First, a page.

- DoDEA Educational Partnership – DoDEA's Educational Partnership provides outreach to the schools that serve military-connected children to support academic achievement and positive educational opportunities outcomes for military children. Through a variety of outreach initiatives, such as working collaboratively with the U.S. Department of Education, managing a robust grant program, and providing training and development opportunities, the DoDEA Educational Partnership champions quality educational opportunities for all military children.
- Military Child Education Coalition (MCEC) – MCEC's mission is to ensure inclusive, quality educational experiences for all military children affected by mobility, family separation, and transition. MCEC offers numerous resources for parents, information about leadership camps and scholarships, and extensive training for educators about the needs of military-connected students.
- National Military Family Association – Founded 43 years ago, the National Military Family Association is a non-profit organization focusing on issues important to military families, such as comprehensive child care, accessible health care, spouse employment options, great schools, caring communities, a secure retirement, and support for widows and widowers.
- Military State Policy Source – This site seeks to engage and educate state policymakers, not-for-profit associations, concerned business interests, and other state leaders about the needs of military members and their families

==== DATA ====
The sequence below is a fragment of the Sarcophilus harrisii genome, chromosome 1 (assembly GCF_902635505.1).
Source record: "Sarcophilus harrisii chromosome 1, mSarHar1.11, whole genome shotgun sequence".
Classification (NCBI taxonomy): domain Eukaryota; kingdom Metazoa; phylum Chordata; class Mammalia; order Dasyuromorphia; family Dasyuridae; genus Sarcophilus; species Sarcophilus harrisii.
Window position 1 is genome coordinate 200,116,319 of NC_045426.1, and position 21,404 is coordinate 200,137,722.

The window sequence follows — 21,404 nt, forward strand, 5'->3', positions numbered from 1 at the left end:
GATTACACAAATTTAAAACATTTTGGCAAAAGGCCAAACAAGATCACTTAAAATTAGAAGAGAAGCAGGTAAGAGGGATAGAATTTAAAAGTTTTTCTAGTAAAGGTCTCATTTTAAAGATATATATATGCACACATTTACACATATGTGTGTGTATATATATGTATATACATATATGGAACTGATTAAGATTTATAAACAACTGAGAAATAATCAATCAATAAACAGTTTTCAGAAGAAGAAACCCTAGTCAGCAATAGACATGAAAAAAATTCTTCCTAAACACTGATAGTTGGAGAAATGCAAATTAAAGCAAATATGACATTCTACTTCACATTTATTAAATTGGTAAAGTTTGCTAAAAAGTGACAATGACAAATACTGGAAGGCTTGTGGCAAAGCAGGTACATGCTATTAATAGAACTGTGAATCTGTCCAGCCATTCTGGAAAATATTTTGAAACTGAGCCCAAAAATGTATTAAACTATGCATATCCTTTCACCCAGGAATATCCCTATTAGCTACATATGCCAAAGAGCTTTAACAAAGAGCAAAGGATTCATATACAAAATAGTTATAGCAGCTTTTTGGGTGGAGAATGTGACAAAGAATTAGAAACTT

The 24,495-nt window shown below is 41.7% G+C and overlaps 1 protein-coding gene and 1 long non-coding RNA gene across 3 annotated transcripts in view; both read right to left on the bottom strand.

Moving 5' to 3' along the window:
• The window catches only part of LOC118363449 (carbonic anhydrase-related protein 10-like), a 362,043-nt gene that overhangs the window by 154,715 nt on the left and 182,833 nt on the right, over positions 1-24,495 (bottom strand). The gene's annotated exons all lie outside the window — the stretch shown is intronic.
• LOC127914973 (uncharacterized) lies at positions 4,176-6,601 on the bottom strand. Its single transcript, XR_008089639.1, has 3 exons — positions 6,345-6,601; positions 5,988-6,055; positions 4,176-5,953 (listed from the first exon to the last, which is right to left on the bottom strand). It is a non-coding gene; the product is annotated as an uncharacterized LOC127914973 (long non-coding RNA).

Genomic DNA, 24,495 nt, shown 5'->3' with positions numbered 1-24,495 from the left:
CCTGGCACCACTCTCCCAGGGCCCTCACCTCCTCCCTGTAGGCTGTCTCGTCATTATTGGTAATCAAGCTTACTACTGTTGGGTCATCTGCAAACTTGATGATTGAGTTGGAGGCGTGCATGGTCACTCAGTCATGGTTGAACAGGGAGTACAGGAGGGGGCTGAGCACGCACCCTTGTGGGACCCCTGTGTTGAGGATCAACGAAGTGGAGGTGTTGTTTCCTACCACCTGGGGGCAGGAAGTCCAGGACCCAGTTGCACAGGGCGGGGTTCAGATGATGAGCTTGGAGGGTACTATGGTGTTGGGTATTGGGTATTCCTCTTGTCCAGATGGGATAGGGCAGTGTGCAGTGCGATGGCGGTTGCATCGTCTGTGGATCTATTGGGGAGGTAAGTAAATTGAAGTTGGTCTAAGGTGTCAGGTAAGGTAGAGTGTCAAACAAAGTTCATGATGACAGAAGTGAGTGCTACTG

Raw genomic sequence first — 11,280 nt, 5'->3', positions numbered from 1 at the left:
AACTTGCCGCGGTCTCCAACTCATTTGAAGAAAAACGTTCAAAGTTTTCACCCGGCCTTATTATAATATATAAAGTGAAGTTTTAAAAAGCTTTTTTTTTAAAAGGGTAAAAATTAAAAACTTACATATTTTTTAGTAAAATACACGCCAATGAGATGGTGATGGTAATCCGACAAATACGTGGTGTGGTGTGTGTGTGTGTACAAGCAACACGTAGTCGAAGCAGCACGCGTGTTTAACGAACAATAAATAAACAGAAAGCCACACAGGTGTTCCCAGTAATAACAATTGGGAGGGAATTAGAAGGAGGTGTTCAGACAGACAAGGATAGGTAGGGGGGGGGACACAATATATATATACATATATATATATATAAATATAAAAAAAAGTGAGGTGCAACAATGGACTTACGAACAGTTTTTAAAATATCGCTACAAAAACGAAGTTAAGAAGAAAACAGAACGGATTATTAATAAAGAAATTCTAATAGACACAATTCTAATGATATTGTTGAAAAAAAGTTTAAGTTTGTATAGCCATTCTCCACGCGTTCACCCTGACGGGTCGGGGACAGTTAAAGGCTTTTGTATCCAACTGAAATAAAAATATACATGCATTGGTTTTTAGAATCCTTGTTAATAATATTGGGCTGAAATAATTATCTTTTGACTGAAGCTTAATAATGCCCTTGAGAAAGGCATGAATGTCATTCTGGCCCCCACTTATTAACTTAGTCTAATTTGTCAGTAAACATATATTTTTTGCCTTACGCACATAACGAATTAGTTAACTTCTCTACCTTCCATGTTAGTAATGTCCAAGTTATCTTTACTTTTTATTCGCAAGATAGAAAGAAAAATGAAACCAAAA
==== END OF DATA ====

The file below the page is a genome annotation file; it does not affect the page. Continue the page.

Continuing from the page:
- Military Impacted Schools Association (MISA) – is a national organization of school superintendents to serve school districts with a high concentration of military children
- F.O.C.U.S. (Families Over Coming Under Stress) Grounded in decades of research on family resilience and prevention programs, FOCUS was adapted for military families by a team from UCLA and Harvard Medical School. Since 2008, FOCUS Program has provided state of the art family resilience services to military families, children and couples. FOCUS is now located at designated Navy, Marine Corps, Army, and Air Force installations, and offered to all military families, including Special Operations Command, through the Department of Defense Office of Military Community & Family Policy. Please visit this site to search for FOCUS programs available at military installations in Virginia.
- Partners in Promise – Partners in Promise is a non-for profit organization run by military connected parents. This organization is leading the way in shaping the conversation about supporting military connected students who receive special education services. The site is a great resource for those who want to know more about the P.R.O.M.I.S.E Act or simply connect to others who know the challenges of raising special needs students in the military culture.